Dental Trauma in Children
Accidents can and do happen. If your child sustains trauma to teeth, we recommend that you contact our clinic once your child has been assessed to be medically stable.
Chipped or Fractured teeth
These are usually associated with bleeding gums and lips. Apply pressure or a cold compress to stop bleeding. If possible, locate the broken fragment and place it in some water or milk and bring it with you to the dentist. This fragment may, in some cases, be bonded back.
Small fractures may or may not require restorations. Fractures of a tooth involving the pulp, especially in permanent teeth, will require further treatment in order to save the tooth. Severe fractures of primary teeth may require its removal.
Trauma to baby teeth
Injury to primary teeth may not manifest immediately. Pulpal (nerve) changes may occur causing discolouration. Or their permanent successors may be affected resulting in deformation, depending on the severity of injury. Our pedontist will recommend follow-up visits with x-rays to diagnose potential problems should they arise.
Knocked out baby tooth
A primary tooth that has been knocked out should not be replanted as this can damage the developing permanent tooth.
Trauma to permanent tooth
Injury to permanent teeth may result in pulpal changes disrupting its normal formation or affecting its longevity. Please contact us so that our pedodontist can initiate treatment to save the tooth or review periodically to monitor changes.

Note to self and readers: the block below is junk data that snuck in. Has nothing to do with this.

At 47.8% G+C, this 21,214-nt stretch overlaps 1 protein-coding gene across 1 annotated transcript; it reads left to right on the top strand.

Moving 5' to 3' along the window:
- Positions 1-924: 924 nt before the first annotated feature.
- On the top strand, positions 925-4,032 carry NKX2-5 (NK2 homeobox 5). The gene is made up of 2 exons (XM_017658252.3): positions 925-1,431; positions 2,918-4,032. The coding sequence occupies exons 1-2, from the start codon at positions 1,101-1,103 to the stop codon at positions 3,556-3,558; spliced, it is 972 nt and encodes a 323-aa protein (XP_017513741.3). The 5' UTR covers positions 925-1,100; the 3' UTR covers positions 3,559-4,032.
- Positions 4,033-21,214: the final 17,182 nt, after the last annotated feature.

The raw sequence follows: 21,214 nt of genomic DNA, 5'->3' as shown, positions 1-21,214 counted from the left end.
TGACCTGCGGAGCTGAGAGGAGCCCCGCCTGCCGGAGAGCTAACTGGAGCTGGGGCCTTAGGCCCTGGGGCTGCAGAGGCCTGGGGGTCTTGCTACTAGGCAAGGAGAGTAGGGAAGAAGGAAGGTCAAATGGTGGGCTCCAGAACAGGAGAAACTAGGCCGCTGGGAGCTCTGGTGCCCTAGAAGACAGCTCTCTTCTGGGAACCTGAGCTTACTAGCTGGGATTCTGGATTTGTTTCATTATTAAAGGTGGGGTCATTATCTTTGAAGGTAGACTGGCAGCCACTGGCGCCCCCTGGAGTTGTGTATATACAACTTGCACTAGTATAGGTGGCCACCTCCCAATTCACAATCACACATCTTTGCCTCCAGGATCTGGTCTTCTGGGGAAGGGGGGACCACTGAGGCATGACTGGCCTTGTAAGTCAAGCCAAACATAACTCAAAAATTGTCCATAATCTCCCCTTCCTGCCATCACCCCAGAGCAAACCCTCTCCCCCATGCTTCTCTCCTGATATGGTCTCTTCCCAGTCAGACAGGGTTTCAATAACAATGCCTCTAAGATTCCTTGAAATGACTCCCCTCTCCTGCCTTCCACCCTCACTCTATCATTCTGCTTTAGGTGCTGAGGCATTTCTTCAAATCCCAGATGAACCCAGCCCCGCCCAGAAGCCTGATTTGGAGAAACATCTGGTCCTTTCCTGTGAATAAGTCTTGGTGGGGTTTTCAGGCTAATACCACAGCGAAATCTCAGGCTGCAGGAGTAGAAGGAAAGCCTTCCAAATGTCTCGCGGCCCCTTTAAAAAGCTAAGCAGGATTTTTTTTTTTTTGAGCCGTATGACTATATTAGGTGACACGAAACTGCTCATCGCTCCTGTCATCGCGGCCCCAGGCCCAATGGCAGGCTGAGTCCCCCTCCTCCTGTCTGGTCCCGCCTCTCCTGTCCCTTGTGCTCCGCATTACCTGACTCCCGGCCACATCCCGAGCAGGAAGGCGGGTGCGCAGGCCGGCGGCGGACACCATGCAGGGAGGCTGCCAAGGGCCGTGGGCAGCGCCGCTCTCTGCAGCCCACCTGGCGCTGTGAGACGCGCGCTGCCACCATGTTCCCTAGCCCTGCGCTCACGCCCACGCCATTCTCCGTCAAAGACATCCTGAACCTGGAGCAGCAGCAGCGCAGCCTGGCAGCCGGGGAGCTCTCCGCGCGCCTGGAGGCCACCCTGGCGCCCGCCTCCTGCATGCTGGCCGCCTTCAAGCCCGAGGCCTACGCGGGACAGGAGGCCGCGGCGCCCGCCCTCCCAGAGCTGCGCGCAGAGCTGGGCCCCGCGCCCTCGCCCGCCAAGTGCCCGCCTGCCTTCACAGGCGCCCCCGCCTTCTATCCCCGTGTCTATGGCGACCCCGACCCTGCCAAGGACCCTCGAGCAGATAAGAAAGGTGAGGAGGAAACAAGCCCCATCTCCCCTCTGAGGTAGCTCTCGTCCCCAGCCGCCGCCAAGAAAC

Knocked out permanent tooth
Find the tooth and pick it up by the crown - the chewing portion (the white part). Avoid touching the root (the yellow part). If the tooth is dirty, rinse it briefly in cold tap water - do not use soap or scrub it.Try and replant the tooth in its socket immediately. Hold it in position by biting on a clean handkerchief.
If you can't put the tooth back into its socket (or if you are unsure if it is a permanent or primary tooth), place it in a clean container with some milk or saline. If unavailable, the tooth can be placed between the child's molars and cheek, or under the tongue. If you worry your child will swallow the tooth, get him to spit into a container and store it in his saliva. Avoid storage in water. Seek emergency specialist treatment.